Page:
My Hall of Fame Speaker friend Alvin Law, CSP* from Alberta, Canada, was born without arms. I’ve heard him speak several times. It takes quite a mental adjustment to get used to someone standing on a stage sprouting forth so confidently with no gestures whatsoever.
As a child things were pretty tough for Alvin, but when you don’t have arms you learn to cope without them. In Alvin’s case he learned to thrive. I believe he thought about it long and hard as a child and decided that what he lacked in arms he’d make up in attitude.
He also learned to drive. In 2009 Alvin drove me from his home (where I was staying) in Calgary to the CAPS annual speaker convention downtown. Being December the roads were icy. I have never felt safer in a motor car than I did that day with Alvin behind the wheel. He used his feet to start the car and steer.
Most people have an advantage that Alvin doesn’t have – arms, two of them. If you have two arms, can you begin to imagine what it would be like to live without just one of them? They are incredible things and can do amazing stuff. With arms you can organise all your presentation gear much easier and quicker than Alvin ever could.
When Alvin speaks to an audience, which he does brilliantly, he cannot gesture even if he wants. He compensates by using his voice skilfully. For body language he excels at eye contact. Of course, his story is riveting. I’ve often imagined what kind of speaker he’d be if he could gesture too?
Gestures are one of 3 key connecting tools for speakers. They describe objects, instruments, distances, heights, feelings – a multitude of things in a compelling way. No wonder sign language, made up entirely of gestures and facial expressions can be used so effectively to communicate with the deaf. We instinctively understand the meanings of scores of gestures, even rude ones!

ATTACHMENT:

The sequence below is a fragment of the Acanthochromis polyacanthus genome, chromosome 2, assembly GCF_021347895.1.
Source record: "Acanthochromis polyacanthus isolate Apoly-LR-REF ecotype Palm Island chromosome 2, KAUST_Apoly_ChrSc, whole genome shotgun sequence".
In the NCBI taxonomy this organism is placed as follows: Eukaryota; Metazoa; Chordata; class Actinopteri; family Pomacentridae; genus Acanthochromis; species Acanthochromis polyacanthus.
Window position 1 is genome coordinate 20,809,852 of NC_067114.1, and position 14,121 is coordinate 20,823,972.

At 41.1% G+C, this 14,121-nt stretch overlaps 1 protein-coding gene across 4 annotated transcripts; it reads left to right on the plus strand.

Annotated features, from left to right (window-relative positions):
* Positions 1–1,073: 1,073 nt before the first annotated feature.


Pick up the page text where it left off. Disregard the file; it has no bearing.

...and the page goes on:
I’m often asked if a speaker can gesture too much. Well I guess so, but I’ve seldom seen it. I’ve often seen speakers gesture too little. If a speaker’s arms are dangling at her side the whole time it looks kind of awkward, doesn’t it?
My advice is to allow yourself to use gestures naturally. Practice in front of the mirror, see how your gestures come across. Watch out for favourite or repetitive gestures and teach yourself to mix them up.
Sometimes your hands may be occupied with cue cards or a clicker or both. Position a table near to you where you can put these things down for a while or transfer them to one hand when you’re not using them, then use your free hand to gesture.
Most of your movement should come from gesturing rather than striding around. It’s fine to walk about the stage, but when you’re making an important point, it’s better to plant your feet firmly on the ground and use gestures to back up your voice. A small stage can often restrict walking, but you don’t need much space to gesture. It is however important to use big, bold gestures often. Big gestures also serve to raise your energy levels resulting in better projection and a perception of greater enthusiasm from the audience. They also help you to relax quicker and get into your stride. Little apologetic gestures make you appear nervous and unsure of yourself.
I urge you to embrace gesturing as an important component of any public speaking. You will not only come across as being more confident, you’ll also feel it!
I alluded earlier to the 3 key connecting tools for speakers. The other 2 are your voice and eyes, tools that Alvin has mastered.
Paul du Toit, CSP, SASHoF
Alvin Law is the author of Alvin’s Laws of Life – 5 Steps To Successfully overcome Anything.
- CSP = Certified Speaking Professional
- HoF = Hall of Fame